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Any Officer Who Goes Into Action Without His Sword is Improperly Dressed

Article #177 • Written by Jason Bellows

In 1940, some of the German commanders who were overseeing the push into France began to receive seemingly random reports of soldiers having been killed with broad-head arrows or hacked with a English Claymore. Effective enough weapons it would seem, but archaic even in that day and age. They likely could have guessed the bowman was an English soldier, but they couldn’t have appreciated these as the calling card of the rabid eccentric, Captain Jack Churchill.

Jack Malcolm Thorpe Fleming Churchill was born on 16 September 1906 in Hong Kong, to English parents, and lived his entire life with an affection for all things Scottish. He was a lifelong soldier who knew no fear, and in fact thrived on violence. He graduated the Royal Military Academy at Sandhurst in 1926 and was commissioned in the Manchester Regiment, but in 1932 all the peace that was roaming around Europe irritated Jack right out of the army. He spent his years off mastering the bagpipes-- an unusual hobby for a Brit-- nevertheless, it was a pastime at which he excelled. His leisure time came to an end with German’s attack on Poland, and Jack promptly re-enlisted, and was assigned back to the Manchesters. He insisted upon carrying a bow, arrows, and a sword with him into combat.

His name, being a bit of mouthful, was abbreviated by his comrades to “Fighting Jack Churchill” or sometimes just “Mad Jack”. When the English put out a call asking for commando volunteers, Jack didn’t know what a commando was, but he heard there would be more action, so he signed up.

While training for the commandos, Jack was famous among his fellow trainees for praise when earned, scolding for sloth, playing his bagpipes at 3:00 AM, and making ad hoc speeches such as: “There’s nothing worse than sitting on your bum bottom doing nothing just because the enemy happens to leave you alone for a moment while he has a go at the unit on your flank. Pitch in and support your neighbor any way you can.… ”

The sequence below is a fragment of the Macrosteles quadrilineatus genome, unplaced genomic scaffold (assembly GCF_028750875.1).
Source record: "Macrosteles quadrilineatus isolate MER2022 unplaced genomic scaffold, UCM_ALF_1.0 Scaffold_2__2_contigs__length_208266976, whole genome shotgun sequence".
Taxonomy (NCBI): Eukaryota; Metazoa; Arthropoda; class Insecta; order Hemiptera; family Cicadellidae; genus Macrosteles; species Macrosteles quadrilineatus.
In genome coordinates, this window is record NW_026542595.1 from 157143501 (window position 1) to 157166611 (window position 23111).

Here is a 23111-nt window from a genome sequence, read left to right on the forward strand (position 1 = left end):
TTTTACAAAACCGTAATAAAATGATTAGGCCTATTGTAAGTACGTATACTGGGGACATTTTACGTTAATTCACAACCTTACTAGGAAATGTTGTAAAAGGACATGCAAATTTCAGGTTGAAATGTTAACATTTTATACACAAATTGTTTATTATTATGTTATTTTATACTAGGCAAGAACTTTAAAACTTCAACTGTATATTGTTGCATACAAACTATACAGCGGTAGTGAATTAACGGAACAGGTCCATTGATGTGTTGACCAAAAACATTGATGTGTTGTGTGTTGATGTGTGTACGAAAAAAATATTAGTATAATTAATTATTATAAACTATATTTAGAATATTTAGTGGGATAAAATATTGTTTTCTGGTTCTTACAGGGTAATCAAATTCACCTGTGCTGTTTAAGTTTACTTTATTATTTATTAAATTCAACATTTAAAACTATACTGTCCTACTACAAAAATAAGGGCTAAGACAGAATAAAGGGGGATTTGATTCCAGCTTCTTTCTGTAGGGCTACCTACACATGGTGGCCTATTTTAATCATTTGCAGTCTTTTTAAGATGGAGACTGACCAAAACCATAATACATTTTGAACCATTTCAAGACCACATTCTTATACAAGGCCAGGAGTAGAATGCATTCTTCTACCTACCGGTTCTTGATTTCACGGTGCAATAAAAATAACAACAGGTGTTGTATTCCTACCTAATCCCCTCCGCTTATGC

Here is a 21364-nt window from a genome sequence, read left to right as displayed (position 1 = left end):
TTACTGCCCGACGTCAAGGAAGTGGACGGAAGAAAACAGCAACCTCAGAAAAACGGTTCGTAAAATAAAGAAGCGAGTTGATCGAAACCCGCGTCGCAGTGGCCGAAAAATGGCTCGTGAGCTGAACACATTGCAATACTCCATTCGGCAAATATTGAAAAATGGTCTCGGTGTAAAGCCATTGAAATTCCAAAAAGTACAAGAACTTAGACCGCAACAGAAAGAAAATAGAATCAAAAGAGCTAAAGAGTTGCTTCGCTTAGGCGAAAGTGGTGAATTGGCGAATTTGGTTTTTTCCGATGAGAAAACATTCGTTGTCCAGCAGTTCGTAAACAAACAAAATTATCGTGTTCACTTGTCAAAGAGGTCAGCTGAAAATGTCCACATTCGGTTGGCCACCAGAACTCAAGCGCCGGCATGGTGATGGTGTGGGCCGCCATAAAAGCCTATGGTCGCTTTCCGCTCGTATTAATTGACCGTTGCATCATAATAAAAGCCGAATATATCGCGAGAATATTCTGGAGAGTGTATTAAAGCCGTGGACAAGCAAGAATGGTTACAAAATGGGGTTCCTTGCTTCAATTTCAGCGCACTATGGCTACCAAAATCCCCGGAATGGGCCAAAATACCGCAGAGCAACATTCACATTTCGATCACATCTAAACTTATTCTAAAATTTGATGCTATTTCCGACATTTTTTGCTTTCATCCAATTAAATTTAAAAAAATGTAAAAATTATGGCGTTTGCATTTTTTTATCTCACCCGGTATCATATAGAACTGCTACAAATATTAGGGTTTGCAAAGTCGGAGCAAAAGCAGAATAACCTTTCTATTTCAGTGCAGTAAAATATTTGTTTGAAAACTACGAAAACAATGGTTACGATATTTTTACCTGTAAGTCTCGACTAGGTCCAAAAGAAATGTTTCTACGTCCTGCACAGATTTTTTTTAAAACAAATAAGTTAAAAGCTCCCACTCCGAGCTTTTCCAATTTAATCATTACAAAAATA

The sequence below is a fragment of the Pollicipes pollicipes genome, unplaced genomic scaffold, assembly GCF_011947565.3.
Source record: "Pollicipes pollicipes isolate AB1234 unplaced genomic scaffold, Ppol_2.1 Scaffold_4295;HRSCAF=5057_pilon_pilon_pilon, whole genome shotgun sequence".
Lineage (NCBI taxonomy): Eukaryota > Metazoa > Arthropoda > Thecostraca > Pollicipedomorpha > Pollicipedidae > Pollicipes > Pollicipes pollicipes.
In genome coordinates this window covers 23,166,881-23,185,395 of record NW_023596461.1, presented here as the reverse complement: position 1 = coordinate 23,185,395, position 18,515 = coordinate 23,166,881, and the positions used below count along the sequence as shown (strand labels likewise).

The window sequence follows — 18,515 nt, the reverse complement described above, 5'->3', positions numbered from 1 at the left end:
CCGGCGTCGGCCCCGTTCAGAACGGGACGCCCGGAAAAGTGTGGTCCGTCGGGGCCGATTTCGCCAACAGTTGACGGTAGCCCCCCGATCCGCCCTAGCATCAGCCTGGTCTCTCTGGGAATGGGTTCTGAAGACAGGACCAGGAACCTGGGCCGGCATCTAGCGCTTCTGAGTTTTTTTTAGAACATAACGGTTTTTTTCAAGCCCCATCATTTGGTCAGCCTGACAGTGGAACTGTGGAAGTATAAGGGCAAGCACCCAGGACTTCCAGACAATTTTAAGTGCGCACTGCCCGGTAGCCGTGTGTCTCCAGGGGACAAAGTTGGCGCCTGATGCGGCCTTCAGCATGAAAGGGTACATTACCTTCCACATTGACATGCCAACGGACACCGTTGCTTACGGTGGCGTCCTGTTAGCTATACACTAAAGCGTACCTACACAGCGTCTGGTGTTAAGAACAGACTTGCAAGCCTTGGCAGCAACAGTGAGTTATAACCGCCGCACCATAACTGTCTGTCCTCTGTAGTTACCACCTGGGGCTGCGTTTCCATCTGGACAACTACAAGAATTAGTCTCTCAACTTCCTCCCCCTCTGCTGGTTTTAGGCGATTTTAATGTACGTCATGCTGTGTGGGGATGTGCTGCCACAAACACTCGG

Commando training ended with an attack on Nord Fiord, Norway. While the two companies he commanded advanced on their target, Jack stood in the lead craft, and played on his pipes “The March of the Cameron Men”. His report at mission's end was simply: “Maaloy battery and island captured. Casualties slight. Demolitions in progress. Churchill.”

In another attack Mad Jack and one of his enlisted men managed to sneak up on a pair of German sentries making rounds. He leapt at them, sword in hand and shouted, “haende hoch!” The Germans obeyed by dropping weapons and raising their hands. One sentry was taken back to camp while the other had Jack’s belt wrapped round his throat, and together they continued the rounds. At each guard post his prisoner would say something to lull the guards into complacency, then a mustached-mad-man with a sword would jump out and order them to drop their arms. All in all, the two Brits rounded up forty-two prisoners that night.

In 1944 Jack’s luck and tenacity took a slip when he was ordered into an impossible situation. Most of his squad was killed, and Jack was taken captive. After being hauled to Berlin for questioning, he was sent to Sachsenhausen concentration camp, where he was meant to stay until war’s end. He might have done so, but one night the power went out, and Jack was prepared: he had a rusty can and some onions. It was all that he needed. In the darkness he just walked away and made his escape.

The rusty can became the cook pot for the Nazi occupied vegetables he “liberated” on the way. Jack stayed off the road to avoid detection, and held a steady route south until he encountered a column of tanks bearing the white star of the US Army. By the time he stepped out of the brush and snapped out a passable Sandhurst salute he’d been free for eight days and had walked 150 miles.

By the time Colonel Churchill was back in action, the war in Europe was almost ended. Never one to let circumstances get him down Jack asked to be redeployed because, “there are still the Nips, aren’t there?” By the time he got there, however, the atomic bomb had been dropped and the war was over.